almost infinite ways of working towards it. Where this feeling of urgency
comes from and what it is, pertains to a myriad of philosophical, linguistic,
artistic, sociological, even scientific approaches to our human condition and
what it means. The production of meaning itself, makes us, simultaneously
question the arbitrariness of it.

So we are stuck in this loop, a labyrinth without a necessary outside. Rather a
labyrinth we dwell in and which we must learn to inhabit, use, re-invent and
promote at the same time we confront it and question its legitimacy, become
aware of its injustices, its suffocating structures and stop “waiting for

I have been working on this overall compilation of fragments, trying to make some sense out of their unity. Why am I bringing all these elaborated mental arguments together? There are many reasons and ways of looking at this essay. And these reasons are all valid and non-absolute. At the beginning I was conflicted with not being able to define, among many positions, a single stand-point of interest (one sole argument, a steady, stable chair), having all these merging axis that somehow meet through each other, never at a single point. Now I actually think, this rhisomatic value (to borrow the term) is precisely where art as form is its strongest argument. The actual method, way, distribution, outline, composition, tone, mood, of this essay or what I will shorten as “form” (hoping not for an arbitrary generalization, but rather a way to a clearer explanation) is what carries, if possible, the attempt to generate affect, the sense of urgency, a hopeful relatability (the possibility of relating). And this I believe is what makes me write in this case.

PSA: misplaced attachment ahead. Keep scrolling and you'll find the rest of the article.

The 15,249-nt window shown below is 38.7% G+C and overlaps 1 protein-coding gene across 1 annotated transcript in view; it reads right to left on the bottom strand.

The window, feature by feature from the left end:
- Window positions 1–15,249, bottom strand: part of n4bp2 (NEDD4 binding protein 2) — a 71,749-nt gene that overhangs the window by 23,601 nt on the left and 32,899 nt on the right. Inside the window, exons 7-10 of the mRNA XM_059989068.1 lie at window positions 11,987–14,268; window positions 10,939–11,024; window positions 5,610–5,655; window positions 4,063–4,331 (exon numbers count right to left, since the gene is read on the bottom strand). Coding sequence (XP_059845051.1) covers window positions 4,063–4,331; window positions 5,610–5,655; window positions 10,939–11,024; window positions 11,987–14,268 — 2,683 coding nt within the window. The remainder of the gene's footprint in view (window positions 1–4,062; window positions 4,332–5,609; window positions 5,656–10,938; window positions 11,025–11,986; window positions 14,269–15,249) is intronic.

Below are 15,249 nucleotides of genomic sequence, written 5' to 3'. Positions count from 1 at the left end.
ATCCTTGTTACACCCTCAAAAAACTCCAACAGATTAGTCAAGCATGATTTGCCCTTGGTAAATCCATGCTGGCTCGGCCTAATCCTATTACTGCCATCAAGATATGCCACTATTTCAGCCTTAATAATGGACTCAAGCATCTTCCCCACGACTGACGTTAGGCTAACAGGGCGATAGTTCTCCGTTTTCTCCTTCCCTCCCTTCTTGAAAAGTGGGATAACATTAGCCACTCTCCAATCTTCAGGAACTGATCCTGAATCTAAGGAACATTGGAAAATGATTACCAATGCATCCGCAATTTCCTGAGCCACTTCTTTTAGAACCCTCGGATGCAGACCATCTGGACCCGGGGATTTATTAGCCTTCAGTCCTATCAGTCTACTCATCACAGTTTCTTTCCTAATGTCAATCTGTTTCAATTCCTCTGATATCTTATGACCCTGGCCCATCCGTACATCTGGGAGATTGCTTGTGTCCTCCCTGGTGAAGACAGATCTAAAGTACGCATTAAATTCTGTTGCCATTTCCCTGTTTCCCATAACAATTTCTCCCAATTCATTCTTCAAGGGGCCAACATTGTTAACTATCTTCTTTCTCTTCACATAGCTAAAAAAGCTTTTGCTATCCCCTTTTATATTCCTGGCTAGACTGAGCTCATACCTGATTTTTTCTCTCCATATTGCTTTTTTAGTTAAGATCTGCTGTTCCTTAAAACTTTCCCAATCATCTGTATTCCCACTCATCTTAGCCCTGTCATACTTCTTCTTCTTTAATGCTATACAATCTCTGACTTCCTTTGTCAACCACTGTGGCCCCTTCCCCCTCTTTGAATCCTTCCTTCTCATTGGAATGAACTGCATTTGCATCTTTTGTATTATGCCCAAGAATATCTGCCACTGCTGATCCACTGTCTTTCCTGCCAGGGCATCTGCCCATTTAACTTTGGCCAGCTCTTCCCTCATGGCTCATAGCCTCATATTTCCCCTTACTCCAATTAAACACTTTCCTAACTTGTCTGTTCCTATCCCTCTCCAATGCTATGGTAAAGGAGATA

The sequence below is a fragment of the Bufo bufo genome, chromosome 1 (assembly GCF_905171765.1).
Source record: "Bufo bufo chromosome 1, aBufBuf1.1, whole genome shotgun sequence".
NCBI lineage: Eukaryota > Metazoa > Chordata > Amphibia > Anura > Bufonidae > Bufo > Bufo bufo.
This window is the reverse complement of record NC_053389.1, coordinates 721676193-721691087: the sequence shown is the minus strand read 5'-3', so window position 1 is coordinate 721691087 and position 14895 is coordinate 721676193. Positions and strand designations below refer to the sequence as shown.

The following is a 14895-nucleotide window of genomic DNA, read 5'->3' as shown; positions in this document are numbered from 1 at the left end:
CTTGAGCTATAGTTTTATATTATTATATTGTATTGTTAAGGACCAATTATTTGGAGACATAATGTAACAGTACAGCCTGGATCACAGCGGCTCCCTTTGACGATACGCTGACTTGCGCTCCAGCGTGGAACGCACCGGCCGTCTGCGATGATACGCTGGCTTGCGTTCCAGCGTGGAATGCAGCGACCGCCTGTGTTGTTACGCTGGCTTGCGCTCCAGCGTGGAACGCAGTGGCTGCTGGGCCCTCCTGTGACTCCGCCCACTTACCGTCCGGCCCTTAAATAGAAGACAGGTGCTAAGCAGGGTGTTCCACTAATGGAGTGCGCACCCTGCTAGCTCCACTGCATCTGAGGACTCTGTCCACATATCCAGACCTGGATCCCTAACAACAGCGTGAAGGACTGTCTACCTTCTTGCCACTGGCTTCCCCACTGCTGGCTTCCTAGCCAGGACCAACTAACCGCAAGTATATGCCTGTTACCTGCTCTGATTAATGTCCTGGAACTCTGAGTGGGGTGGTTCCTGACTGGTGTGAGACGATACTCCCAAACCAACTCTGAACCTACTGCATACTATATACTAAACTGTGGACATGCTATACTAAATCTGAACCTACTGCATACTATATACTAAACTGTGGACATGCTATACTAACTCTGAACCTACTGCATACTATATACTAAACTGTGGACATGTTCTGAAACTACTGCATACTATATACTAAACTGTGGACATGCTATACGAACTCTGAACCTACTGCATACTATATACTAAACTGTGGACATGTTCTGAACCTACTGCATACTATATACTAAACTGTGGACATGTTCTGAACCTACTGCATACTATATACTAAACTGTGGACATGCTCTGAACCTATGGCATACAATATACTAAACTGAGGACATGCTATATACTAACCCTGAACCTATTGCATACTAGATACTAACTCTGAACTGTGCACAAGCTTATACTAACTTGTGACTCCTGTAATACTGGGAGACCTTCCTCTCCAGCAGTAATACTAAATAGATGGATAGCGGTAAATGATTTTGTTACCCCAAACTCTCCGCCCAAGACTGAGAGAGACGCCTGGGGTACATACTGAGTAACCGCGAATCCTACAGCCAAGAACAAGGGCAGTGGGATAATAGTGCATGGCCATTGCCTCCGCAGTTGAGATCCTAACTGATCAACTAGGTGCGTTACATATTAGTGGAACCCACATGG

I used to think I was obsessed with attention, obsessed with recognition. And although there is still some truth to that, I believe now, that it is more a question of generating affect. Of that place of mutual recognition between two single parts, or between multiple parts.

I have caved into the idea that all we do in life and art are attempts. This is just one more of these attempts. An attempt to maintain the question, a recount of the struggle it presupposes to accept the uncertain, and the strangeness of a drive that leads nowhere in particular. This is an attempt in every sense: to write in the first place, an attempt to narrate a state or states.



The thesis presents itself as a "plotless-narrative essay". What it narrates is the author's attempt at a critical definition of herself as an artist. It tries to account for the process of thinking and creating in today's world for people of her own disillusioned generation, and to come up with strategies of re-enchantment. In staging a "struggle for distance," it reads like a series of hypotheses toward an understanding of the self and of the role of art in the world through various figures of identification and dis-identification. This quest is informed by theoretical readings, but not laden with theory, not dependent on it. At times I wished for a more in-depth engagement with some of the theoretical material alluded to in the footnotes, though I realize that might have taken from the sheer, poignant energy of the text. Indeed, this thesis is fundamentally an exercise in writing. It is an experimental journey on the search of a written voice, through shifts in pronouns, in modes of address, in genres of writing. It is a relentless investigation into the artistic process, and the tensions between self-expression and self-doubt. The whole thesis can be read, also, as an attempt at and a commentary on the essay form itself, and an exploration of the possibilities it offers, for instance the alternations of cultural analysis, philosophical meditation, and poetry. The writing is at once intensely personal ("I over-share") and wittily distanced ("The Artist: This page intentionally left blank"); it dwells on its own contradictions, and succeeds at generating affect through form. The text is constantly reflexive: it reflects on the self of its author, and reflects on itself as a text, while also reflecting on reflection, by taking the double figure of echo and narcissus as one of its motifs. Finally, I should add that this thesis, while not disclosing its exact relation to the content of Salgado's visual work, provoked in me a real desire to discover her art practice. Omar Berrada